Explore which fonts allow embedding within your PowerPoint. Not all fonts can be embedded, or even allow embedding.
Yes, you can embed some fonts in PowerPoint presentations, and the catch-word in the preceding word is "some". Yes, only a few fonts
allow embedding within PowerPoint presentations, and even those have limitations. These limitations are due to the license associated with the font.
This article will understand what these licenses are, and which limitations get imposed.
Before we proceed, let us explore the rather limited conditions that make font embedding in PowerPoint a possibility in the first place:
If you are using a Mac version of PowerPoint, or if you need to share your presentations with Mac users of PowerPoint -- or even the tablet
and phone versions of PowerPoint -- then font embedding will not work. To state the obvious, font embedding only works in Windows desktop versions of
PowerPoint such as PowerPoint 2007, 2010, 2013, 2016, and possibly future versions.
Note:Presentation Font Embedder, a
third-party tool allows font embedding in PowerPoint for Mac. However, this tool is intended to create embedded font versions of PowerPoint
presentations, intended to be sent to recipients who work with Windows versions of PowerPoint. They do offer another embedding option that flattens
fonts and does not allow any editing after that, which in real terms is not embedding at all.
Embedding only works with TTF (TrueType fonts). Older PFB (Adobe’s PostScript/Type 1 fonts) and the newer OTF (OpenType fonts) do
not support embedding at all. So how to you identify if the font is TrueType or OpenType? See our
Identify Font File Types tutorial to understand this concept better.
Finally, the font itself must support a level of embedding that lets recipients edit the text within the presentation. We will explore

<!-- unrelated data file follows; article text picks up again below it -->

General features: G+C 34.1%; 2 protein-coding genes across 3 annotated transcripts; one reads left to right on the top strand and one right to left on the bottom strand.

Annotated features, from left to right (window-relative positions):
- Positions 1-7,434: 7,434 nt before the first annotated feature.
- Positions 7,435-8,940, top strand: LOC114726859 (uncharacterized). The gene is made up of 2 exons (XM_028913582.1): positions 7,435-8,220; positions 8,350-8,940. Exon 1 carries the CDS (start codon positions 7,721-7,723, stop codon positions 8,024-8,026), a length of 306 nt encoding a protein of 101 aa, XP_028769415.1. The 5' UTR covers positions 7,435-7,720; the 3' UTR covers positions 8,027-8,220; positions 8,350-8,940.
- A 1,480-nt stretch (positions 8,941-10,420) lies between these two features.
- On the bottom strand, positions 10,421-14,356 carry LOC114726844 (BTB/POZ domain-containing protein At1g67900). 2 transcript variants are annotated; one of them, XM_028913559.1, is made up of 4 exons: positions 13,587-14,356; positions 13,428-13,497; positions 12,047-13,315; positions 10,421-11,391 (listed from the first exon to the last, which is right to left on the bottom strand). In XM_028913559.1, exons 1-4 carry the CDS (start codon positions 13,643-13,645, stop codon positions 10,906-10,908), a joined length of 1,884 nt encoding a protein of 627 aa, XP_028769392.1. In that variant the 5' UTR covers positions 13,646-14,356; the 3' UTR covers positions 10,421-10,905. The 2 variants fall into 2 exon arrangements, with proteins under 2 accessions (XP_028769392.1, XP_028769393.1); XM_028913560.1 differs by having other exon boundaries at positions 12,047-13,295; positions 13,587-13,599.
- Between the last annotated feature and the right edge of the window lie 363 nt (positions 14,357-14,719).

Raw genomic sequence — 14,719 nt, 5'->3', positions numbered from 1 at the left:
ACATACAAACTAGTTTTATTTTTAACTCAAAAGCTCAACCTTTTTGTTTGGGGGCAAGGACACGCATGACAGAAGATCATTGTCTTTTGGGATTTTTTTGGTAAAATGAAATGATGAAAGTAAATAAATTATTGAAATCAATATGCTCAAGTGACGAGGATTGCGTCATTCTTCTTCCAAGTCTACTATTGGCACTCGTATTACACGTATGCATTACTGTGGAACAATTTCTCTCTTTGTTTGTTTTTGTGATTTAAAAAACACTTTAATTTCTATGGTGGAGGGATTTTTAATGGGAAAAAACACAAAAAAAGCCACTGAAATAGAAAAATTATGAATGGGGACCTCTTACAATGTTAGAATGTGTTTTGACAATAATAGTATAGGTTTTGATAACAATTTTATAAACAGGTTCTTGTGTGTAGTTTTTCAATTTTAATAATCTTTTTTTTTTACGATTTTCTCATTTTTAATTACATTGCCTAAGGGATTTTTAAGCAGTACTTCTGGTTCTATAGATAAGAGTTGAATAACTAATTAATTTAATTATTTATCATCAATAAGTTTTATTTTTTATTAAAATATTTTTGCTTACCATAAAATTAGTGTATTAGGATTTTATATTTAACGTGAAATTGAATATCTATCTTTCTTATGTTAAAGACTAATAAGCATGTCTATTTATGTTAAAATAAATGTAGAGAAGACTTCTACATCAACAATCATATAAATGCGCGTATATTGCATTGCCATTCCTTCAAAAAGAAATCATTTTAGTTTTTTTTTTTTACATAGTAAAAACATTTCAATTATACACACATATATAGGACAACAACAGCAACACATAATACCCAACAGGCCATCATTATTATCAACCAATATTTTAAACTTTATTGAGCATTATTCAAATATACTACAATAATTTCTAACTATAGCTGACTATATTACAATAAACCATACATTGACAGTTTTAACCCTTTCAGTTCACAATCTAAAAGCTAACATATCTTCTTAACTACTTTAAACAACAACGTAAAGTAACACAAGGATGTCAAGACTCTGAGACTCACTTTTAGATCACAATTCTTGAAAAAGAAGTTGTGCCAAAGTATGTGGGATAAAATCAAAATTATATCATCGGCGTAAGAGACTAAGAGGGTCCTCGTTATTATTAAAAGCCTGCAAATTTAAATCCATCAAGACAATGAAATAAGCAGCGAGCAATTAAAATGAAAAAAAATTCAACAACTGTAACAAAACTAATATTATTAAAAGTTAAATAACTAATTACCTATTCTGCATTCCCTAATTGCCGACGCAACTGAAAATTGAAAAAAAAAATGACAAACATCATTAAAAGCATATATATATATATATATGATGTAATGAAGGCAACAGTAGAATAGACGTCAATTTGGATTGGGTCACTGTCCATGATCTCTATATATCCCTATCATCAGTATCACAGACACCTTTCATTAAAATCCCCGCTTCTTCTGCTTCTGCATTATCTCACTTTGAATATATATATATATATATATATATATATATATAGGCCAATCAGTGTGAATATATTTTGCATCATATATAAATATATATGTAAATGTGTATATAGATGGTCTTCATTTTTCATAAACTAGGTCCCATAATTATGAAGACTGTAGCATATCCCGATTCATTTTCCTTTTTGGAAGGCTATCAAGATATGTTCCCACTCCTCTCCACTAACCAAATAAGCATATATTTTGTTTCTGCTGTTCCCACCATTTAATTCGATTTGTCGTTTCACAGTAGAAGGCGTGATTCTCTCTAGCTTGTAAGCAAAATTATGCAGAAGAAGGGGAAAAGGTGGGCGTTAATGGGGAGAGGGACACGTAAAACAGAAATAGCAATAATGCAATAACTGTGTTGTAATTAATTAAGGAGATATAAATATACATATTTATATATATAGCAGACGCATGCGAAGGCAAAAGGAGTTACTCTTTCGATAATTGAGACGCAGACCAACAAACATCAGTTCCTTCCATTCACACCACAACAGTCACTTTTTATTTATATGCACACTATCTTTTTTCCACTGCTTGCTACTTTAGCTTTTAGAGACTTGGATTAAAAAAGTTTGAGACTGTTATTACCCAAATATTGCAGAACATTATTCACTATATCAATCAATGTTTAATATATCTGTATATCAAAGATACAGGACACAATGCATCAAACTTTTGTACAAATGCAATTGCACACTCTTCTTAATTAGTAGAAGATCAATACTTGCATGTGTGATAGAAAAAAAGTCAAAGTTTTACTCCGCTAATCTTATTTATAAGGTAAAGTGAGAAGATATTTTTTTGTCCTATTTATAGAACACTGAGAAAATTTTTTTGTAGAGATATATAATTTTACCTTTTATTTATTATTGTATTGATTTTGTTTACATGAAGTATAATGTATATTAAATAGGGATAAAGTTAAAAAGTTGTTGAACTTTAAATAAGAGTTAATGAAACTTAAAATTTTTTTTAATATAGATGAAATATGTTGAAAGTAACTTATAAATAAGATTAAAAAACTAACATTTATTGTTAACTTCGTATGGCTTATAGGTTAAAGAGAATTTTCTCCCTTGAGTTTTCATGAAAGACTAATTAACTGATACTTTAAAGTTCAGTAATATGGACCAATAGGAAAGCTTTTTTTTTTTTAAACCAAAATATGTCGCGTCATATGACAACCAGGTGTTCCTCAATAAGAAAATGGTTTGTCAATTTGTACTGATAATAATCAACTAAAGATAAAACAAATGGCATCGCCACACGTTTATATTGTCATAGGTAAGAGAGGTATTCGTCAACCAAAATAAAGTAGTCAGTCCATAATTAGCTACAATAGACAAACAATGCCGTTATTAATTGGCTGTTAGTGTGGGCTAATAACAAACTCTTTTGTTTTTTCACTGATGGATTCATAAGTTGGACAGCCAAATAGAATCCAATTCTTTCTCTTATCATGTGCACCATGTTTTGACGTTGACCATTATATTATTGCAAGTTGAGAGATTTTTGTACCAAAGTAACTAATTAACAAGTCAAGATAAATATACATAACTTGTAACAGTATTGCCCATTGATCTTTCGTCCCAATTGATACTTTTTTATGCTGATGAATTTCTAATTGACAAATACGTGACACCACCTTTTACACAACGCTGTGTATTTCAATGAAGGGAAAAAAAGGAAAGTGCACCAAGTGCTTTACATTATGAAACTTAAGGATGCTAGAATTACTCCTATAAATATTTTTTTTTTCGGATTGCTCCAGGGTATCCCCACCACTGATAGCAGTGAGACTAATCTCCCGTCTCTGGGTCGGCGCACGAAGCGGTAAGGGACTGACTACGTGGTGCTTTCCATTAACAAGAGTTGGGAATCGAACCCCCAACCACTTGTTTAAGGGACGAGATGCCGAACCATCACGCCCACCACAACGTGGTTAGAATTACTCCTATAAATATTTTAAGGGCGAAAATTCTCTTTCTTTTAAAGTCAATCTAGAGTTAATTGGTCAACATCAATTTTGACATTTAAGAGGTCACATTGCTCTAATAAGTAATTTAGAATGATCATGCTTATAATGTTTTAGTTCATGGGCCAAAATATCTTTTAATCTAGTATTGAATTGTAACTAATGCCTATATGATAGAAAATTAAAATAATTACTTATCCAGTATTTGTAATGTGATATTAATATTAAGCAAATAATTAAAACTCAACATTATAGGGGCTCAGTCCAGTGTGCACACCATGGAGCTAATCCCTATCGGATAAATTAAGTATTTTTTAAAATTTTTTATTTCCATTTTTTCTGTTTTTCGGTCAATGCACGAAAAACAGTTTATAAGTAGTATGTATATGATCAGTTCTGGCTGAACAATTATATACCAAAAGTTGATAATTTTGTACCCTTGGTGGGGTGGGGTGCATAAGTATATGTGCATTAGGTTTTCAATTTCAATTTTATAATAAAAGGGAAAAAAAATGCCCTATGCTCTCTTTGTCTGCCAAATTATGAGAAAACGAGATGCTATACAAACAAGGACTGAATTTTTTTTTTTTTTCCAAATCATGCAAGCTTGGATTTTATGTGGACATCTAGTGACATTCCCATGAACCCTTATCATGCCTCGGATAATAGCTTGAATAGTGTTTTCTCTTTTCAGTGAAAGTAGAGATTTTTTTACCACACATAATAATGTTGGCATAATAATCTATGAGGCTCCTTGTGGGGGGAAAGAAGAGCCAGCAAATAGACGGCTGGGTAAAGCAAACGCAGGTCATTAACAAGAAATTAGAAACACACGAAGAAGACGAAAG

how you can ascertain the embedding options available for fonts in the next section.
To ascertain if a font allows embedding, follow these steps:
To ascertain editability of fonts not installed, navigate to the folder where the fonts are located.
You will see your designated Fonts folder, as shown in Figure 1; or you will see a bunch of fonts in a folder, as
shown in Figure 2.
Figure 1: Fonts panel in Control Panel
Figure 2: TTF (TrueType Fonts) in a folder
As you can see in Figure 2, above; the file extension for TrueType Fonts is TTF. It may be possible that file extensions are not
visible on your system - to resolve this issue, explore our Show File Extensions
Right-click any font to bring up a contextual menu, as shown in Figure 3, below. In this menu, click the
Figure 3: Choose the Properties option
This will summon the Properties dialog box that you can see in Figure 4, below. Activate the
Details tab. Notice the area highlighted in red, where you can see the
Font embeddability property.
Figure 4: Ascertain the Font embeddability
There are several Value attributes you will find, depending on the font. Some of these values are explained below:
Editable: These fonts allow embedding, and the embedded font is available to be used to view, print and further edit text within the
presentation, in which the font is embedded.
No Embedding: Indicates that the font or even any subset of the font cannot be embedded.
Preview & Print: Allows only the font to be embedded for viewing and printing. No edits to the text are possible.
Installable: Not only can the font be used to edit text in the presentation in which it was embedded, but it can be installed and
available for use in all applications, and any number of presentations.
Open Source: Suggested part of the SIL Open Font license that provides liberal rights for usage. Most of the Google fonts are
licensed with this value.